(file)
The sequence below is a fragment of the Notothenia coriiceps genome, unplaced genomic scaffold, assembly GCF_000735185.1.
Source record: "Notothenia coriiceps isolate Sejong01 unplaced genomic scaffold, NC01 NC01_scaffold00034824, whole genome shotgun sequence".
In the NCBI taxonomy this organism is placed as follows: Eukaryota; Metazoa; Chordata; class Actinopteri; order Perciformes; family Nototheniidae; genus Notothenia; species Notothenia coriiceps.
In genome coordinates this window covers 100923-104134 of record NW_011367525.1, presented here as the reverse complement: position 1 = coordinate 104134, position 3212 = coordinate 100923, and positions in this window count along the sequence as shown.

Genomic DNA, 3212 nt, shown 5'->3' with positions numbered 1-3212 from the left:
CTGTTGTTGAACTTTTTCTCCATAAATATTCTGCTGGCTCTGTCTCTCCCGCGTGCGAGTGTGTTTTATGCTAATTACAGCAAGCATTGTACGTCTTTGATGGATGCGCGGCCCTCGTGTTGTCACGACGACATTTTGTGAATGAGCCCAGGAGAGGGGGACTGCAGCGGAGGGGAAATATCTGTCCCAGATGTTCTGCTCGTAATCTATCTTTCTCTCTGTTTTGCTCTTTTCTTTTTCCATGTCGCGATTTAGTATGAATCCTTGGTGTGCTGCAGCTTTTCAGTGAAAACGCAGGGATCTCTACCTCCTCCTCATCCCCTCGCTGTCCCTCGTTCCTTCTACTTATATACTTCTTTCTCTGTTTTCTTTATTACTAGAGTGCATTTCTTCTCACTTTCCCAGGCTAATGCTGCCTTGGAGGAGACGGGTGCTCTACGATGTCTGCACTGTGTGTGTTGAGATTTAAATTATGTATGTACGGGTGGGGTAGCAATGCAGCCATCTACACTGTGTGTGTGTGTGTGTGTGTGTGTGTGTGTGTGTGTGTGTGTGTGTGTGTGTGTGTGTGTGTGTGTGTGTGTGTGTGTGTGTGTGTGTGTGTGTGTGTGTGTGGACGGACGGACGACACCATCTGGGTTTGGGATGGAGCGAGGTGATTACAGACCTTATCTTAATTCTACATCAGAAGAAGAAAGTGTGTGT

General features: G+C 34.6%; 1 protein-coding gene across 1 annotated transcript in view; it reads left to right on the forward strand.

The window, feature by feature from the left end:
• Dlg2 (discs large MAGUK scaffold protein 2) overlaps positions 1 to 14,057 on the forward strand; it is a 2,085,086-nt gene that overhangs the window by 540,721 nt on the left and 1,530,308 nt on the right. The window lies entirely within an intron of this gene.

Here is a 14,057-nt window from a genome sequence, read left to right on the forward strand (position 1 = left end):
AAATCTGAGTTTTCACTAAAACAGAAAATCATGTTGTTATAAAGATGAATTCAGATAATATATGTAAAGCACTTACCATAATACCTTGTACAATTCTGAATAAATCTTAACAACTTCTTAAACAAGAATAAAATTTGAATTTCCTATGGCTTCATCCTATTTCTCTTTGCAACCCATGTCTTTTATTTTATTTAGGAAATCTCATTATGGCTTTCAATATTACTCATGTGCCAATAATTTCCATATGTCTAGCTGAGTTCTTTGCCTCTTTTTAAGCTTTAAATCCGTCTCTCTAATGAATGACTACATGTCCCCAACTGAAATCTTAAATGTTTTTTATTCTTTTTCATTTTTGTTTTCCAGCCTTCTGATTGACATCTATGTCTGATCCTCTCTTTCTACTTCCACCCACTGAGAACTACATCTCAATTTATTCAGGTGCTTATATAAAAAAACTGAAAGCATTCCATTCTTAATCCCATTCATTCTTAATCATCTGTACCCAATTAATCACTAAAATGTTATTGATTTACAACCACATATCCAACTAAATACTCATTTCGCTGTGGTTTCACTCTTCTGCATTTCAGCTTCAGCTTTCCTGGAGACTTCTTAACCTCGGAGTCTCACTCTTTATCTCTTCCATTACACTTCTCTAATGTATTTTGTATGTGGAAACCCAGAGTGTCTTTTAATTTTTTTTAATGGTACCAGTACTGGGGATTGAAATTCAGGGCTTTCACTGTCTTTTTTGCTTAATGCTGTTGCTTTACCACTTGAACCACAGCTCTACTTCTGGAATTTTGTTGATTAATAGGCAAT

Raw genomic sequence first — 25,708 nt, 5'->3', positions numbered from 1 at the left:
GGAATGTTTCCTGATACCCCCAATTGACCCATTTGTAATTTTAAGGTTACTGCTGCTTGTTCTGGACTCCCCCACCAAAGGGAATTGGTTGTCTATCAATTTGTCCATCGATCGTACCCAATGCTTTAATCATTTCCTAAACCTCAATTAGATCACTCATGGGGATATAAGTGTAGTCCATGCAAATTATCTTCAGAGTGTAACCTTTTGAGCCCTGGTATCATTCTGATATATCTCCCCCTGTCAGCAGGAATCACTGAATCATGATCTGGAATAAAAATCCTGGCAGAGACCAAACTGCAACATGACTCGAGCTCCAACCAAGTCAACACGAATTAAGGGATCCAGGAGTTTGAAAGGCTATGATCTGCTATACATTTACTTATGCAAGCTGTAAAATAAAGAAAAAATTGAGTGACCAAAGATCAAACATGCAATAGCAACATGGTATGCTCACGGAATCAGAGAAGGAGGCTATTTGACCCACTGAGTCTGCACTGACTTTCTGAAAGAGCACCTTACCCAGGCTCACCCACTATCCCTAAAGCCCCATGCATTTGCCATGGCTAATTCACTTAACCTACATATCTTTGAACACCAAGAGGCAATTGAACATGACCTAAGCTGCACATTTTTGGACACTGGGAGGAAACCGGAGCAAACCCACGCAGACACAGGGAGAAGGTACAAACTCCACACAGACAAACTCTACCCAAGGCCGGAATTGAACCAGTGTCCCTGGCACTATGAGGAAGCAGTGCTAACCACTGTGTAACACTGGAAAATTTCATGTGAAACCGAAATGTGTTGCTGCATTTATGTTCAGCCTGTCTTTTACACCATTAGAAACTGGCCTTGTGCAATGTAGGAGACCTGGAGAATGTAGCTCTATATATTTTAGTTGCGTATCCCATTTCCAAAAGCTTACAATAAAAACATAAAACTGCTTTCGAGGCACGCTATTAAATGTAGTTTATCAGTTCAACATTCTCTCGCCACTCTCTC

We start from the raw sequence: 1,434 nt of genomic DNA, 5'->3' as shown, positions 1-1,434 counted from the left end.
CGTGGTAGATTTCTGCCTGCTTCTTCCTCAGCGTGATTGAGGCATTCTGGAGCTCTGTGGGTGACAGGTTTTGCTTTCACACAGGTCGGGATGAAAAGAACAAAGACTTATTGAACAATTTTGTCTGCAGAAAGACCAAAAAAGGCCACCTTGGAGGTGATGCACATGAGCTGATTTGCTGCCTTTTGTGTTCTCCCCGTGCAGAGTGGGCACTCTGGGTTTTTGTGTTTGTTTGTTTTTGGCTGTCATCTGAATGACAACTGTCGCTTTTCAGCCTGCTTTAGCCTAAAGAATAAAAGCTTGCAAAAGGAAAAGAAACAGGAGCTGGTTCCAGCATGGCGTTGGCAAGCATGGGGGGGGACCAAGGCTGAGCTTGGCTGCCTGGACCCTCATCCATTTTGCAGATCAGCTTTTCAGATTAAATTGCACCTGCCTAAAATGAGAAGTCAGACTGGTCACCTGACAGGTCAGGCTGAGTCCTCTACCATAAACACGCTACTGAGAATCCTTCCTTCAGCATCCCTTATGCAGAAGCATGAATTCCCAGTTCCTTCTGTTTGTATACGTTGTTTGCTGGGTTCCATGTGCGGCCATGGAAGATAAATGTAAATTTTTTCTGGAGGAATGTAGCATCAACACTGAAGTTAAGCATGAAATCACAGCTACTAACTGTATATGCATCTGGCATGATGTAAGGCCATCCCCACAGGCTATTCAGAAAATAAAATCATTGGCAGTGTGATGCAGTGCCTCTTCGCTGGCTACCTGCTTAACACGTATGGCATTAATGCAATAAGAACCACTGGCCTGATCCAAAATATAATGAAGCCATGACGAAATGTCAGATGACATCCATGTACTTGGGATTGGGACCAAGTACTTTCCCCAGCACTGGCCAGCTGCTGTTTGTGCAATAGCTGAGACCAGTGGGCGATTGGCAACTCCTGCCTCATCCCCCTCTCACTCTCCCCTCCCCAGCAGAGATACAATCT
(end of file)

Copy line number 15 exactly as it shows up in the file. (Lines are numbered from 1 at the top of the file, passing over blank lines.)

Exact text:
CGTGGTAGATTTCTGCCTGCTTCTTCCTCAGCGTGATTGAGGCATTCTGGAGCTCTGTGGGTGACAGGTTTTGCTTTCACACAGGTCGGGATGAAAAGAACAAAGACTTATTGAACAATTTTGTCTGCAGAAAGACCAAAAAAGGCCACCTTGGAGGTGATGCACATGAGCTGATTTGCTGCCTTTTGTGTTCTCCCCGTGCAGAGTGGGCACTCTGGGTTTTTGTGTTTGTTTGTTTTTGGCTGTCATCTGAATGACAACTGTCGCTTTTCAGCCTGCTTTAGCCTAAAGAATAAAAGCTTGCAAAAGGAAAAGAAACAGGAGCTGGTTCCAGCATGGCGTTGGCAAGCATGGGGGGGGACCAAGGCTGAGCTTGGCTGCCTGGACCCTCATCCATTTTGCAGATCAGCTTTTCAGATTAAATTGCACCTGCCTAAAATGAGAAGTCAGACTGGTCACCTGACAGGTCAGGCTGAGTCCTCTACCATAAACACGCTACTGAGAATCCTTCCTTCAGCATCCCTTATGCAGAAGCATGAATTCCCAGTTCCTTCTGTTTGTATACGTTGTTTGCTGGGTTCCATGTGCGGCCATGGAAGATAAATGTAAATTTTTTCTGGAGGAATGTAGCATCAACACTGAAGTTAAGCATGAAATCACAGCTACTAACTGTATATGCATCTGGCATGATGTAAGGCCATCCCCACAGGCTATTCAGAAAATAAAATCATTGGCAGTGTGATGCAGTGCCTCTTCGCTGGCTACCTGCTTAACACGTATGGCATTAATGCAATAAGAACCACTGGCCTGATCCAAAATATAATGAAGCCATGACGAAATGTCAGATGACATCCATGTACTTGGGATTGGGACCAAGTACTTTCCCCAGCACTGGCCAGCTGCTGTTTGTGCAATAGCTGAGACCAGTGGGCGATTGGCAACTCCTGCCTCATCCCCCTCTCACTCTCCCCTCCCCAGCAGAGATACAATCT